Facebook is reportedly exploring a new tactic to directly insert music videos into Facebook users’ News Feeds, according to The New York Times. Currently, music videos are typically hosted on video sites such as YouTube or Vimeo, and then shared to social networks where plays of those videos either redirect the user to the origin site or credit the site that houses the content. If Facebook were to complete the licensing deals it’s allegedly in talks about with major record labels, YouTube would lose views of its music videos, one of its most popular content segments.
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Facebook’s music video plan underscores the social network’s growing prominence as a video distribution channel, and is just the most recent development in Facebook’s endeavour to be a premier video source.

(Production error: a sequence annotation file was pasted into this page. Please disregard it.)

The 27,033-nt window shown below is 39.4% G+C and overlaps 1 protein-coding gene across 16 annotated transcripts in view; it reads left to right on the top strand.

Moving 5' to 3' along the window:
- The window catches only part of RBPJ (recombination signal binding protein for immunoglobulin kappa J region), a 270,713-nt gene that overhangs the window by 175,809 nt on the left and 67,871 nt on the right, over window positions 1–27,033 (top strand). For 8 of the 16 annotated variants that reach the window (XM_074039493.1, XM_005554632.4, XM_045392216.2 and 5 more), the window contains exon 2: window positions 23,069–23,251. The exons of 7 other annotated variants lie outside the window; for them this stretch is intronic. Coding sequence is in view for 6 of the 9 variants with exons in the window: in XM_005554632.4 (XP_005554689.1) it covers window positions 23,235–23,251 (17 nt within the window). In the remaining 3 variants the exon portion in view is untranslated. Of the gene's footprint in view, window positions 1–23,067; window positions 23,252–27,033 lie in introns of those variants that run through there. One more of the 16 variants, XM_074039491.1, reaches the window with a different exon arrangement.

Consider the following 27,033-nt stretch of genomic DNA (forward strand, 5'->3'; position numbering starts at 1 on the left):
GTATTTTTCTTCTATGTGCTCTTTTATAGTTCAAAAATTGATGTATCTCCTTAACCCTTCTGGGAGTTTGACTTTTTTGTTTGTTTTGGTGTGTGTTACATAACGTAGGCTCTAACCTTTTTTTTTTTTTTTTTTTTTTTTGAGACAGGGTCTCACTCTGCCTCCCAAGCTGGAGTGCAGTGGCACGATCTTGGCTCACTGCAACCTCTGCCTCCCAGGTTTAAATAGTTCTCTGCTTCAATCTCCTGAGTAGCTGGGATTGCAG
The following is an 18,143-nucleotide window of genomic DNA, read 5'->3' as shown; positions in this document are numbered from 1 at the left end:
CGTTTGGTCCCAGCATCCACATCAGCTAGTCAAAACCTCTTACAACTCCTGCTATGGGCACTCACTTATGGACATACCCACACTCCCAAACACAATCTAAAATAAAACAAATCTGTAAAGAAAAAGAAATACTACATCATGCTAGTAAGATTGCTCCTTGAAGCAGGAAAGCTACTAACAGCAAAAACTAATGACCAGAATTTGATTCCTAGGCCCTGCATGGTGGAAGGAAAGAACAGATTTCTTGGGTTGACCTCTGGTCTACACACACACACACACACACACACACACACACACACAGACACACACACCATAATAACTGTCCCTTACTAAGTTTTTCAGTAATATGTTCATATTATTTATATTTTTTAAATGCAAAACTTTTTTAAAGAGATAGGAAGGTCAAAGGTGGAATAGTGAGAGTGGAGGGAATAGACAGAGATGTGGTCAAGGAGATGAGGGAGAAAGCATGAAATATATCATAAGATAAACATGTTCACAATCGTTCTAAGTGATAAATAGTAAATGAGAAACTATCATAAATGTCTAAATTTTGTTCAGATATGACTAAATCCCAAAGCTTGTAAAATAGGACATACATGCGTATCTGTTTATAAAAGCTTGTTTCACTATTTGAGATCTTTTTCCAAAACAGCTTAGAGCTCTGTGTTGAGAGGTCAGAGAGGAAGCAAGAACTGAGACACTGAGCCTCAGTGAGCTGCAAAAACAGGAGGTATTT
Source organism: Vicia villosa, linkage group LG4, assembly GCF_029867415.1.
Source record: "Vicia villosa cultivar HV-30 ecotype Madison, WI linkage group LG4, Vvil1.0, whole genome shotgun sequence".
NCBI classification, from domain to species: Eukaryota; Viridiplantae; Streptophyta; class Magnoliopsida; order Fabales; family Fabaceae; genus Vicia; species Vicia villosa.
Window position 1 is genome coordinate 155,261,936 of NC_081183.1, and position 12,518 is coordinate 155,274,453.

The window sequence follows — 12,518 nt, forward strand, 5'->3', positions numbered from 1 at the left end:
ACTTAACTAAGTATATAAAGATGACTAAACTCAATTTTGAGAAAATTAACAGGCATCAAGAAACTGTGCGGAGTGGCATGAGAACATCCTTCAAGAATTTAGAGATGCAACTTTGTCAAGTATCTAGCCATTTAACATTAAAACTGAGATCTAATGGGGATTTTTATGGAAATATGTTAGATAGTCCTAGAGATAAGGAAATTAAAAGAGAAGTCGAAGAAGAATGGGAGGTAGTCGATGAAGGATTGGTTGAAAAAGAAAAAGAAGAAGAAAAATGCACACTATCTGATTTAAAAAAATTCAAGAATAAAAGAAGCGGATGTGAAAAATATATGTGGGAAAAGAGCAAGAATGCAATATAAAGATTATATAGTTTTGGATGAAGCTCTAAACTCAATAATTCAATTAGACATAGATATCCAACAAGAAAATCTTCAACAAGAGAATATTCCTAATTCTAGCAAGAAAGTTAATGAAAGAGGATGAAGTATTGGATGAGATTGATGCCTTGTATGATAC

Earlier this year, Facebook announced that its video uploads would be embeddable on other websites, and it’s already working on accommodating virtual and augmented reality videos.
Video streaming is growing significantly on mobile, and Facebook already has a leg up. Mobile devices account for 65% of Facebook’s video views, whereas half of YouTube’s video views come from mobile. Facebook’s app accounted for more mobile data traffic than that of YouTube in all three markets (see chart, below).
Now, Facebook is demonstrating its ability to attract major video creators to its platform. To accomplish this, the social network appears to be offering the record labels better revenue sharing terms compared than YouTube, according to the report. This could severely hurt YouTube, which has benefited from its creators’ lack of alternative distribution and monetisation options. The record labels will join a number of premium video publishers who have flocked to the social network to upload videos: Michelle Phan, Complex, Mic, and TYT Network have all turned to Facebook to upload videos, according to Fortune.
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